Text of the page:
Sexist insurance pricing policies: Not okay. Sexist jokes: Hilarious!

Wait, wait. That’s not actually my favorite paragraph. My favorite paragraph is the one where he complains that men are denied the kind of sartorial self-expression that women enjoy because their only choices in life are between a boring tie and a loud one, or between boot-cut jeans and stove-pipe jeans. “There were slaves in the American south who were allowed more scope,” he writes. Yeah, he really did write that, and his editor read it, and left it in there thinking it would be a great way to convey just how much Aussie men are suffering under this brutal system of oppression. Classy, right? Of course, when women want to wear, think about or talk about clothes, it’s considered frivolous and they’re mocked for it. When men want to do it, it’s because they’re yearning to express themselves.

Look, sexism sucks for everyone, men and women. The expectation that all women are fragile and weak, and that all men are tough and strong can indeed mean that men get less medical attention than women. Cultural rules about clothing, about what colors, shapes and textures men and women are allowed or expected to wear, really do limit self-expression, for people of all genders. “Sexism” refers to discrimination on the basis of sex, and it runs both ways, not just against women. Not to mention the fact that all this focus on ‘men v. women’
reinforces the gender binary, which is bad for all of us – women, men,
trans folks, and anyone who doesn’t want to conform to all the
socialized norms of one gender. Patriarchy limits us all, and that’s why we all have a stake in breaking it down.

And hey, at some point, it might in fact be a good idea to form a non-imaginary Office on the Status of Men to investigate the real issues that face Australian men. But if this column is anything to go by, Mr. Glover should have nothing to do with it. There are some real issues facing Australian men, and very few of them appear on this list. If Jennifer and Brad and really tall ladies are all you can find to complain about, then I suggest you take a good long hard look at just how much privilege you enjoy in this world.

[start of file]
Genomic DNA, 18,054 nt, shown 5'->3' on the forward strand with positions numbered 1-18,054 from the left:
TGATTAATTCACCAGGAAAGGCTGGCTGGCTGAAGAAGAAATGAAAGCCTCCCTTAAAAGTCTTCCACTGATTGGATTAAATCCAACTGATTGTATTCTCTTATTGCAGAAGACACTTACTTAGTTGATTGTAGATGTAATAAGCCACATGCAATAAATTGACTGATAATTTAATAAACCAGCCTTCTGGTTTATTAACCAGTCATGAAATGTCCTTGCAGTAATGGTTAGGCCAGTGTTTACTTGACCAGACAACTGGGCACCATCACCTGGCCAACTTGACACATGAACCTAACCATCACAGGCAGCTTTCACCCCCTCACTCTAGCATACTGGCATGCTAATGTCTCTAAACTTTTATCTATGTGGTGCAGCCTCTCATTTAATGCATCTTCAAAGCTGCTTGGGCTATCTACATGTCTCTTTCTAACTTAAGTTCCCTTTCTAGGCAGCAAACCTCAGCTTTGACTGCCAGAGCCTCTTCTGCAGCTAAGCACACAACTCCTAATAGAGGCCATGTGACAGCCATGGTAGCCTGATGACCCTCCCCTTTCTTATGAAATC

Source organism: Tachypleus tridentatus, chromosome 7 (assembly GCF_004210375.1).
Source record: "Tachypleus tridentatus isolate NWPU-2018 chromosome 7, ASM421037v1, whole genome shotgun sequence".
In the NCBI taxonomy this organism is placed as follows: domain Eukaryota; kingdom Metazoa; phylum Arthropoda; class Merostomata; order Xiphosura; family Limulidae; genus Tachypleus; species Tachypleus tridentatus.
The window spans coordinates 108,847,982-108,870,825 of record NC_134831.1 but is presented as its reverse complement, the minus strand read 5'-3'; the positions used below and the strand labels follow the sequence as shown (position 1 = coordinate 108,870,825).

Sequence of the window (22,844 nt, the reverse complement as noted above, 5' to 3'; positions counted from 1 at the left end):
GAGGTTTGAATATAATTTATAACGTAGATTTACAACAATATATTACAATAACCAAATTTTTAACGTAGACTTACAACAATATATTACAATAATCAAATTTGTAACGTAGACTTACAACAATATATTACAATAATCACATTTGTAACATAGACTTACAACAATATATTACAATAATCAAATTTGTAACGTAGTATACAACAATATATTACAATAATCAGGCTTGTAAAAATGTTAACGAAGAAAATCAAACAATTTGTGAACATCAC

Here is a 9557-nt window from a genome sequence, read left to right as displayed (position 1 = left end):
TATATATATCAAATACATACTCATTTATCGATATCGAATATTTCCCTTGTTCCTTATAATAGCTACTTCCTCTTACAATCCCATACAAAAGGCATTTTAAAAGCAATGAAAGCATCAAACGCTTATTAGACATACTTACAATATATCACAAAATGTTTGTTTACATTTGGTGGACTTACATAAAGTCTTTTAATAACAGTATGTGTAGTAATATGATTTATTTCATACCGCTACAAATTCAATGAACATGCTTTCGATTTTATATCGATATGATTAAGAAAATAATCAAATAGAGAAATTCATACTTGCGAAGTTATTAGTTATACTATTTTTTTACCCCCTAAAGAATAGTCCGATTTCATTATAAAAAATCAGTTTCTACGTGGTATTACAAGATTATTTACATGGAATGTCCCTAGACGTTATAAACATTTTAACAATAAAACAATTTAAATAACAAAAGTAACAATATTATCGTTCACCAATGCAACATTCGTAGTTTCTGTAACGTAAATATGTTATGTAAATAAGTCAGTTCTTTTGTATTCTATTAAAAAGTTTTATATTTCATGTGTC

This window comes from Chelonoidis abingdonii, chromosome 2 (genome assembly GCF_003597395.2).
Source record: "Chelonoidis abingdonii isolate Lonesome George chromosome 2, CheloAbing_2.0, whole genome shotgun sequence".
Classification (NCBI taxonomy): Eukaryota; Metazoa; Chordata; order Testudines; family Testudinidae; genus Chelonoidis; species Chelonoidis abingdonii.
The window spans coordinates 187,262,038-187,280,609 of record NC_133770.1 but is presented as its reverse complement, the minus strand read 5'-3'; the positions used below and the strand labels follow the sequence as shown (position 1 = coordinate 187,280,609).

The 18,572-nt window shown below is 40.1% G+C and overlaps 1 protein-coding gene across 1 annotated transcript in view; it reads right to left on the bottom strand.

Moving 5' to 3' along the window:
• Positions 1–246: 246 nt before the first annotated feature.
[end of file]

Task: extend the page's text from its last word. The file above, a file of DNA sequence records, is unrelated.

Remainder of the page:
New York, NY

Chloe Angyal is a journalist and scholar of popular culture from Sydney, Australia. She joined the Feministing team in 2009. Her writing about politics and popular culture has been published in The Atlantic, The Guardian, New York magazine, Reuters, The LA Times and many other outlets in the US, Australia, UK, and France. She makes regular appearances on radio and television in the US and Australia. She has an AB in Sociology from Princeton University and a PhD in Arts and Media from the University of New South Wales. Her academic work focuses on Hollywood romantic comedies; her doctoral thesis was about how the genre depicts gender, sex, and power, and grew out of a series she wrote for Feministing, the Feministing Rom Com Review. Chloe is a Senior Facilitator at The OpEd Project and a Senior Advisor to The Harry Potter Alliance. You can read more of her writing at chloesangyal.com

Chloe Angyal is a journalist and scholar of popular culture from Sydney, Australia.